A movement in the shadows of the huge Jackalberry caught the guides’ eye…..he looked through his binoculars…..’Painted dogs’, he smiled. We had been staring at the leopard who didn’t wish to be seen….and now the ‘dogs’ were a scant two hundred yards away. No question…we set off following our ‘sister’ vehicle.
He remained motionless until he realized we had seen him
They had killed an impala about twenty minutes ago…in fact whilst we had been trying to find the leopard! They looked in great condition, and were filled with meat. To see Painted dogs was a bonus…to see them on a kill was the ‘cherry’!
The dogs had killed the impala whilst we had been searching for the leopard
That afternoon we went on the river, on the Linyanti Queen…a cliche…but a great lazy boat experience. Birds, hippo, elephant and views across the Linyanti ‘Swamps were our reward. The sky was particularly good that evening, and we watched the night herons heading off as silhouettes across the marsh.
An afternoon boat trip was a welcome change from the vehicle
We sipped our drinks, saturated with colors, comfort and goodwill.
We set off for the Greater Kruger with a buzz of anticipation. The aircraft dipped and swayed a little over the escarpment, the edges of the Drakensberg sawed the air beneath us, clothed in green. The bush veld revealed itself as a sward of dappled olive, touched with new-leaf greens and oranges, laced with sandy tracks and periodic triangles of brown, rainwater-filled dams. At last, the streak of the runway and we corrected our course, paused and then landed bumpily. The rangers were there to meet us, and terra firma was a relief to many!
The lodge exceeded the ladies expectations, and after a late lunch and a nap, away we went on the first game drive. The prize that afternoon…a wonderful past-prime male leopard, snoozing fitfully in the new grass. What a TREAT!
So trusting…with one ear open
OK, lets go.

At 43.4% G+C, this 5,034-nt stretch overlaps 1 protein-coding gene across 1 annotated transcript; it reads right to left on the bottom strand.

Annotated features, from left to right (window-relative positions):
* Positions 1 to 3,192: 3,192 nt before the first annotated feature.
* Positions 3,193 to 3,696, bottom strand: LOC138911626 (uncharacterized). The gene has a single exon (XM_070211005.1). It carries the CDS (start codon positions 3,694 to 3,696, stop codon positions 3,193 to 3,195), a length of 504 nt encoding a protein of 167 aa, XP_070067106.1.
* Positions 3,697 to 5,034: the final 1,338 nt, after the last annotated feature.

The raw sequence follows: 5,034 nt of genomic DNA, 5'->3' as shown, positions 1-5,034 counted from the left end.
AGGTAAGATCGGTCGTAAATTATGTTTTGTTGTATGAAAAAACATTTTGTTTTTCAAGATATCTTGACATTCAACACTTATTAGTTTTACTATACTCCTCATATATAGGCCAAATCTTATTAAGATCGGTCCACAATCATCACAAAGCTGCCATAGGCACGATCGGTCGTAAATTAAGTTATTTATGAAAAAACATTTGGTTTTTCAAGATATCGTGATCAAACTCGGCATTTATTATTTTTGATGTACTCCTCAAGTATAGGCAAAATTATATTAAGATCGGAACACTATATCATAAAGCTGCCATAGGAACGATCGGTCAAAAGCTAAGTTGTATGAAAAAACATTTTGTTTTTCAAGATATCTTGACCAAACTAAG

After that, sundowners by lamplight. Not bad for a first day out.
First stop, Serengeti!
The Caravan banked and turned at last, curving down towards the tiny strip, a smudge on the sketchy green of the plains, just inside the sinuous curves of the Grumeti river silver and smooth, that winds its’ way across this part of the Serengeti. The two Singaporean families who were my guests on this trip chattered excitedly in Hokin and English as I pointed out animals, and suddenly the dark ‘dots’ took form. ‘Gavin, Gavin….THESE are wildebeest??………….’ A dark mass of animals walked along the edge of the river, some of the herd rested amongst the scattered flat topped acacias, like carelessly scattered toys. The dark ‘cloud’ of moving creatures represented for me one of the earth’s most unique and wonderful spectacles.
They had traveled across half the world to see this…the annual migration in the Serengeti.
A tiny percentage of the population feeding quietly in northern Serengeti
The bulk of the herd had moved on ten days previously, but there were still A LOT of White-bearded gnu, as they are correctly named. Thousands upon thousands of these bovids still remained…the vanguard of the million or so that perennially make this trek across the plains. The pilot grinned to himself. He had heard this excitement many times as flew travellers in to the bush strips at various points of entry in the Serengeti, and still he smiled…excitement of this nature is infectious! Read more…